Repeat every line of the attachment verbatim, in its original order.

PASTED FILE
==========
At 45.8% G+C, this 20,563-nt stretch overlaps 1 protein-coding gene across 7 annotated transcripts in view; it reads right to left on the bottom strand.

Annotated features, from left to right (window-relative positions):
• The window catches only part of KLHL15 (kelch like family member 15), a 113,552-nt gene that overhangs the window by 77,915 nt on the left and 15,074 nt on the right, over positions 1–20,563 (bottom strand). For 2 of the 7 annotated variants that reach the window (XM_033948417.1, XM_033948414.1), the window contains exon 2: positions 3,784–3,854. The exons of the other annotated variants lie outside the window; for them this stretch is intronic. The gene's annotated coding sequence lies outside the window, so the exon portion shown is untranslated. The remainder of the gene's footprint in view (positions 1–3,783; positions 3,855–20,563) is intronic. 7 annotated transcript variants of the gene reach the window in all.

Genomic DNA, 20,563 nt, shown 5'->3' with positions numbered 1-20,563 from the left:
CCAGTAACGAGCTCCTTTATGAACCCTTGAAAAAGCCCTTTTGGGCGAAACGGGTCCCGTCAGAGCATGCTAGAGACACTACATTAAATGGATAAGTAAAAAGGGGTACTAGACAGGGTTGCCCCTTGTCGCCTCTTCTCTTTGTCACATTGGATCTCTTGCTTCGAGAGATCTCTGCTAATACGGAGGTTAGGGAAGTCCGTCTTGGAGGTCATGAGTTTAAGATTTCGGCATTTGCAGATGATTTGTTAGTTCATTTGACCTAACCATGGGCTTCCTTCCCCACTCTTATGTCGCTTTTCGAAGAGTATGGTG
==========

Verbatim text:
At 45.8% G+C, this 20,563-nt stretch overlaps 1 protein-coding gene across 7 annotated transcripts in view; it reads right to left on the bottom strand.

Annotated features, from left to right (window-relative positions):
• The window catches only part of KLHL15 (kelch like family member 15), a 113,552-nt gene that overhangs the window by 77,915 nt on the left and 15,074 nt on the right, over positions 1–20,563 (bottom strand). For 2 of the 7 annotated variants that reach the window (XM_033948417.1, XM_033948414.1), the window contains exon 2: positions 3,784–3,854. The exons of the other annotated variants lie outside the window; for them this stretch is intronic. The gene's annotated coding sequence lies outside the window, so the exon portion shown is untranslated. The remainder of the gene's footprint in view (positions 1–3,783; positions 3,855–20,563) is intronic. 7 annotated transcript variants of the gene reach the window in all.

Genomic DNA, 20,563 nt, shown 5'->3' with positions numbered 1-20,563 from the left:
CCAGTAACGAGCTCCTTTATGAACCCTTGAAAAAGCCCTTTTGGGCGAAACGGGTCCCGTCAGAGCATGCTAGAGACACTACATTAAATGGATAAGTAAAAAGGGGTACTAGACAGGGTTGCCCCTTGTCGCCTCTTCTCTTTGTCACATTGGATCTCTTGCTTCGAGAGATCTCTGCTAATACGGAGGTTAGGGAAGTCCGTCTTGGAGGTCATGAGTTTAAGATTTCGGCATTTGCAGATGATTTGTTAGTTCATTTGACCTAACCATGGGCTTCCTTCCCCACTCTTATGTCGCTTTTCGAAGAGTATGGTG